Re: B737 Hush Kits

From:         kls@ohare.Chicago.COM (Karl Swartz)
Organization: Chicago Software Works, Menlo Park, California
Date:         17 Aug 95 04:58:52 
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>I have noticed this, though it doesnt appear to be very noticable
>in United's trim. The 737-300/500s have a forward lavatory and
>bulkhead between the entrance and the beginning of first class,
>the 737-200s lack both.

The -300s, at least, didn't have the galley (not lav) and bulkhead
between the 1L door and seats 1AB when delivered.  I think the -500s
all came in that config, and the -300s have been (or are being) re-
configured.  I suspect it has more to do witht the longer sectors
these planes fly than balance.

>Otherwise the passenger layouts are quite similar 8 1st class,
>approximately 90 (88 vs 94) in coach.

In UA trim, coach seating is ...

    100 on the -500
    101 on the -200
    118 on the -300

The -300s were 120 in back, but the FAA made 'em take out the window
seats at the exit row (10) a year or so ago.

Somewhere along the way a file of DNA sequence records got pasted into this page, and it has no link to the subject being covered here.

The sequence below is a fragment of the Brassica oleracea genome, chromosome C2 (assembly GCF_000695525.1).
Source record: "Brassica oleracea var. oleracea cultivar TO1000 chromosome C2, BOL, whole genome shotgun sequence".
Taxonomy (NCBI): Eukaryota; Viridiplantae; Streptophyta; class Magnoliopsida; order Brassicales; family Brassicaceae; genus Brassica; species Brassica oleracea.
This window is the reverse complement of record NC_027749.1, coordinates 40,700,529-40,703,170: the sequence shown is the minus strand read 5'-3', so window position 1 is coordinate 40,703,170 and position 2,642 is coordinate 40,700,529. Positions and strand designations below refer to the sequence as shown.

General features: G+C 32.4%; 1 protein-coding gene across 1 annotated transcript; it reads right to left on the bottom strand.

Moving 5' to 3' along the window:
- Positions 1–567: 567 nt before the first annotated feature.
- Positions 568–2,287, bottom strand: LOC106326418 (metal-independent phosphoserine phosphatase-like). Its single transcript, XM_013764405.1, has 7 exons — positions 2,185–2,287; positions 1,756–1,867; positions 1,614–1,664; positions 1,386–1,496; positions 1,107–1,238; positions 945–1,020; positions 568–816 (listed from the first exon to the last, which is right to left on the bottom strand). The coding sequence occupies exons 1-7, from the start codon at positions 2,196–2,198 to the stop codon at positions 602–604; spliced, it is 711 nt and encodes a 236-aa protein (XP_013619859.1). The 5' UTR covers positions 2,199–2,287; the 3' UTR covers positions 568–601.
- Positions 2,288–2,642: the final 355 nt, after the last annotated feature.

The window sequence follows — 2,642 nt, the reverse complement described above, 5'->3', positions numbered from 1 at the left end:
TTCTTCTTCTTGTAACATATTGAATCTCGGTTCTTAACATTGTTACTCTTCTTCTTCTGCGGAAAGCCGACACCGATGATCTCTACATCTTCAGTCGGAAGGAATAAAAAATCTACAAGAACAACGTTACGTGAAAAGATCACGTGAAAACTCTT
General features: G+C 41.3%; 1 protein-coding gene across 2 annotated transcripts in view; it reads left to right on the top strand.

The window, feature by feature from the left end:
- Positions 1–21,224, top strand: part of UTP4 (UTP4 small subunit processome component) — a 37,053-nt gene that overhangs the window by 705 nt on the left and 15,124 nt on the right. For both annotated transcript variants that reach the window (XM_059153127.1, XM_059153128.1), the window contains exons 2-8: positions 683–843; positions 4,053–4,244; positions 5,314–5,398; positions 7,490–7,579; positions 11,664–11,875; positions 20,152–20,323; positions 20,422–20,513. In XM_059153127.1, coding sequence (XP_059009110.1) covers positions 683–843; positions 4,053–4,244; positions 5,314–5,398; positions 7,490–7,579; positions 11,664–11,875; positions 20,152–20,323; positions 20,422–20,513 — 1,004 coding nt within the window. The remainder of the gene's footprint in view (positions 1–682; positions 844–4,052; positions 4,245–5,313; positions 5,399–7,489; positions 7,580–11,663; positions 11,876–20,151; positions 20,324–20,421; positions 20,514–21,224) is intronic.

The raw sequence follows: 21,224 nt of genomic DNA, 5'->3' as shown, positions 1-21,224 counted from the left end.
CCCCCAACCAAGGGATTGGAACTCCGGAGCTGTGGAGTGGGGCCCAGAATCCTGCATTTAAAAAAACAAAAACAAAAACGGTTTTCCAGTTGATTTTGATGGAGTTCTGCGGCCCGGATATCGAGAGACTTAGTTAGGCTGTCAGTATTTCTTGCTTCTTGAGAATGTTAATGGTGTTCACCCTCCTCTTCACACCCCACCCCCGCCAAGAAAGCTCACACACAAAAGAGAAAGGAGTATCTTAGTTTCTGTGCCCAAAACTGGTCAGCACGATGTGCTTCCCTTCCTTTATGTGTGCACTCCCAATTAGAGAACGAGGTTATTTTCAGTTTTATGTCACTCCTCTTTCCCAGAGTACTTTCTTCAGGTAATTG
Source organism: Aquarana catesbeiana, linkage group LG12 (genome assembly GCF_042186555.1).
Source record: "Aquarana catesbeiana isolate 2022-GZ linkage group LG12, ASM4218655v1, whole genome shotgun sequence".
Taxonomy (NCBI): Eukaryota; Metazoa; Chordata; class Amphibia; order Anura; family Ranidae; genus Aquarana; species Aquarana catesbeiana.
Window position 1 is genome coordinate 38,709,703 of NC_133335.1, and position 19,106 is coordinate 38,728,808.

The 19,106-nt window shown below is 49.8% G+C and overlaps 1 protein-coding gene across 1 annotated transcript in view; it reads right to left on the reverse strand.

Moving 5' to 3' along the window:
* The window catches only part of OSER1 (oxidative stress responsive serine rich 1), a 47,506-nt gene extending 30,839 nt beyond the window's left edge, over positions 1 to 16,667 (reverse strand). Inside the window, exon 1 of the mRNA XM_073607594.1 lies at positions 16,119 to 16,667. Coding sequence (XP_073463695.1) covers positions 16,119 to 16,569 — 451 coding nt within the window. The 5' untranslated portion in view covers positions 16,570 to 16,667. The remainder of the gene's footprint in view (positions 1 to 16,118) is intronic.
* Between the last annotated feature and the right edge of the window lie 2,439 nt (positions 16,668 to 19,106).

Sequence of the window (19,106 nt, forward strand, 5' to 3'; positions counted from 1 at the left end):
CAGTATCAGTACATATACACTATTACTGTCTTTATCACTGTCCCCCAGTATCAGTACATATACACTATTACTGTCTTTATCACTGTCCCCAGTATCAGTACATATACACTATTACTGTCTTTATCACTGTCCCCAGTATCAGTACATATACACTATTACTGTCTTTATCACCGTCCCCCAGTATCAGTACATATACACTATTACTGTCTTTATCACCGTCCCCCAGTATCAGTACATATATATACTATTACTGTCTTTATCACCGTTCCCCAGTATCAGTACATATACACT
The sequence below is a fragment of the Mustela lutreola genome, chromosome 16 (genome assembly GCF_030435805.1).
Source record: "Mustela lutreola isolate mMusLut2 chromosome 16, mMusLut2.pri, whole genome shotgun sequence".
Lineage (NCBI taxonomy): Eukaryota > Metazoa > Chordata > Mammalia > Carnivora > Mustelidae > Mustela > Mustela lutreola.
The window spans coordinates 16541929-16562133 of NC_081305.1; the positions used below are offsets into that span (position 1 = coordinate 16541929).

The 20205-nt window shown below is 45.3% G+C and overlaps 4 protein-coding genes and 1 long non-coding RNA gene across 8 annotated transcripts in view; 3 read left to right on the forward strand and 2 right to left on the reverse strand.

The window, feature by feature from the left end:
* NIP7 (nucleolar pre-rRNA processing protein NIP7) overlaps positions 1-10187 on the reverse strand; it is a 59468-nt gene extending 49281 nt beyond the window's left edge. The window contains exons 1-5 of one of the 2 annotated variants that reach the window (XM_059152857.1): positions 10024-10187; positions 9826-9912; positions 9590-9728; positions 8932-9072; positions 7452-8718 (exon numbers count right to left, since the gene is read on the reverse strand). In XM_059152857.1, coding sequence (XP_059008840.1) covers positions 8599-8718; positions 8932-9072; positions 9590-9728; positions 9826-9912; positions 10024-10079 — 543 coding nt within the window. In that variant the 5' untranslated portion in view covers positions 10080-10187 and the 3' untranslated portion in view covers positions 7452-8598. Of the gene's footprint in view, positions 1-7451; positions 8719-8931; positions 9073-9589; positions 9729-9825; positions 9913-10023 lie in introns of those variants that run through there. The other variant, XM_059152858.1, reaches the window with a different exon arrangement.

>One thing I do notice is that 737-200 are used for short-haul
>flights, where 737-300 and 500s are used for transcontinental
>flights (nonstop SFO-PHL,SJC-ORD,SFO-BWI). Any reasons?

United actually has two different types of 737-200 -- 45 -222 models
which they bought in the late 1960s and into the 1970s, plus another
24 -291 Advanced models (actually the first two are -2A1 Advanced)
which they picked up from Frontier in 1988.  Some of the -222s have
extra fuel tanks which give them close to 2,000 nm range, but all of
the -222s seem to be scheduled for under 1,000 nm segments these days.
I'm not sure about the -291/-2A1 Advanceds.  In any case, it's likely
because the newer models can fly further on a lot less fuel, so the
old 737s are kept on the shorter routes where cruise fuel burn isn't
as significant.

Karl Swartz	|Home
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